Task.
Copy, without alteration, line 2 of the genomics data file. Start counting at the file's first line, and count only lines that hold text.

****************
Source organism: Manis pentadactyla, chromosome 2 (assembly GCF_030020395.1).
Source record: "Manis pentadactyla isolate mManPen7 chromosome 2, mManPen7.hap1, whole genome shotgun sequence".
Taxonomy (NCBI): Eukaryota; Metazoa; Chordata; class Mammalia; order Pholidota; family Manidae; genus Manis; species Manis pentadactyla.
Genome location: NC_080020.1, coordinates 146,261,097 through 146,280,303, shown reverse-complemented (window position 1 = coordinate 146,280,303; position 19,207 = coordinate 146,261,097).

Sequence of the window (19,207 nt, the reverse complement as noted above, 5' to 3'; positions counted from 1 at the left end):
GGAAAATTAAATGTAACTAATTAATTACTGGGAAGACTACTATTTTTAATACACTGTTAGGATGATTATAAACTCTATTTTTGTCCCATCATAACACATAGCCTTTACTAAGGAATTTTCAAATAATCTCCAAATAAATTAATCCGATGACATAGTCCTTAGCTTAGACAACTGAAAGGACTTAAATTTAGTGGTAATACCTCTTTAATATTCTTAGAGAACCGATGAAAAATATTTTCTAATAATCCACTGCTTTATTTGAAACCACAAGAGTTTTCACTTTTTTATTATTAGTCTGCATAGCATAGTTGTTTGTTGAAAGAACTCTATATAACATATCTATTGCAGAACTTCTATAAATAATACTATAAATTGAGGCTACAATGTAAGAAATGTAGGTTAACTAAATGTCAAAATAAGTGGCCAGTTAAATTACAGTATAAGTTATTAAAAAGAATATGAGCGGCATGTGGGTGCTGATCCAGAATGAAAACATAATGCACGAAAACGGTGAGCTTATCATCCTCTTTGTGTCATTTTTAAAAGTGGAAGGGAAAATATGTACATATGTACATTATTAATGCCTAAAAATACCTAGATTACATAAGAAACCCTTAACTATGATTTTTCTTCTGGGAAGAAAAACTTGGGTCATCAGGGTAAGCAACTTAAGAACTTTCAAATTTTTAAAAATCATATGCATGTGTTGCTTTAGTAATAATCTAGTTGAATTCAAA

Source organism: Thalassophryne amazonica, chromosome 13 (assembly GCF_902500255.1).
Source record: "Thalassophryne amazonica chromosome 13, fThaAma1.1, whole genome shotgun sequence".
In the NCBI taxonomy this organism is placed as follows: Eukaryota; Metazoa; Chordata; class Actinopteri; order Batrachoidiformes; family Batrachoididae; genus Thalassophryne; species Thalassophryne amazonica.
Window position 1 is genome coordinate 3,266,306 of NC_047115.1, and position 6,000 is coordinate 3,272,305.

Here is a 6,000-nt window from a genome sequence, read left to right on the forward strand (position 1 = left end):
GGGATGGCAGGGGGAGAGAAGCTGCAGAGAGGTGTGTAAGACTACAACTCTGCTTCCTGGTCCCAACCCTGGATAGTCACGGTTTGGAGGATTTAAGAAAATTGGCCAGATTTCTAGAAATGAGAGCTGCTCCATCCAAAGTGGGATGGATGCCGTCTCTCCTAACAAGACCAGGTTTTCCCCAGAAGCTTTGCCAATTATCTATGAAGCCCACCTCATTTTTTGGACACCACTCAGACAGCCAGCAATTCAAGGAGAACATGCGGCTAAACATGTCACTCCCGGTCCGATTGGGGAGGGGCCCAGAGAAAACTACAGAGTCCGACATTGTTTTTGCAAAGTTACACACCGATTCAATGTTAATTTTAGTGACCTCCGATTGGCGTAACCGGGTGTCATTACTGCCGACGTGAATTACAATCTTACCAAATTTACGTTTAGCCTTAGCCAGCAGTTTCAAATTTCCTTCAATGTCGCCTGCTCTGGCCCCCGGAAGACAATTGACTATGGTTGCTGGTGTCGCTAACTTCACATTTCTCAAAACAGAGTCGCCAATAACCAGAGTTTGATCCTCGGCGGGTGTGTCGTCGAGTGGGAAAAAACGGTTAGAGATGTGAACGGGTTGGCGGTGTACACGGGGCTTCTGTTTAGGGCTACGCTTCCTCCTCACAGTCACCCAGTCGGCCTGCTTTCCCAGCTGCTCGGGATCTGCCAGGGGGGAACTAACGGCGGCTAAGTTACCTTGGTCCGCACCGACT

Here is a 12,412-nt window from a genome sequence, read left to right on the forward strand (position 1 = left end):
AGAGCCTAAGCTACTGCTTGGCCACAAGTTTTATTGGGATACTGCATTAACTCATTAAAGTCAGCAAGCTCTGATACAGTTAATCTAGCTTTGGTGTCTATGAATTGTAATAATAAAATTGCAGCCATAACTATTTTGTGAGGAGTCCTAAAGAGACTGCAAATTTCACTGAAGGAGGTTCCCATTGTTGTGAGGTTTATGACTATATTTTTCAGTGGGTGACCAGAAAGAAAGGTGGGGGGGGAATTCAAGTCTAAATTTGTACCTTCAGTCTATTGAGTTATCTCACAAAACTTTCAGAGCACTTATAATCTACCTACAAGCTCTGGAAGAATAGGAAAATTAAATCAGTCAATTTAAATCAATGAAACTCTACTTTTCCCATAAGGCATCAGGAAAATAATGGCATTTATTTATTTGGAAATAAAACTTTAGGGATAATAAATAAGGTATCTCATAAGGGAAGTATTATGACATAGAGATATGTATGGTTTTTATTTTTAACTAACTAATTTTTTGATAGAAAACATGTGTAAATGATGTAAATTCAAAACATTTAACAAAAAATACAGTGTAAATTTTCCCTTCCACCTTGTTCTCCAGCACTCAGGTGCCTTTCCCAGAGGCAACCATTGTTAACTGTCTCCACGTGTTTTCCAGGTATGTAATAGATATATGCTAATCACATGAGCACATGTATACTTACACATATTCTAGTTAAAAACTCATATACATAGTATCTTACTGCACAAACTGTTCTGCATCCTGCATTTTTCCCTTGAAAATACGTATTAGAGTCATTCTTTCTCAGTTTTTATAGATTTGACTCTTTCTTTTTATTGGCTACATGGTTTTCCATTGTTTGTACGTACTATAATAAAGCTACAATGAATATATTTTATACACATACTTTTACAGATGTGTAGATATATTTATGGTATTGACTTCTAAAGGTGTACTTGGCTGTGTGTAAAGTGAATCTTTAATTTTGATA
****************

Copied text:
Source record: "Manis pentadactyla isolate mManPen7 chromosome 2, mManPen7.hap1, whole genome shotgun sequence".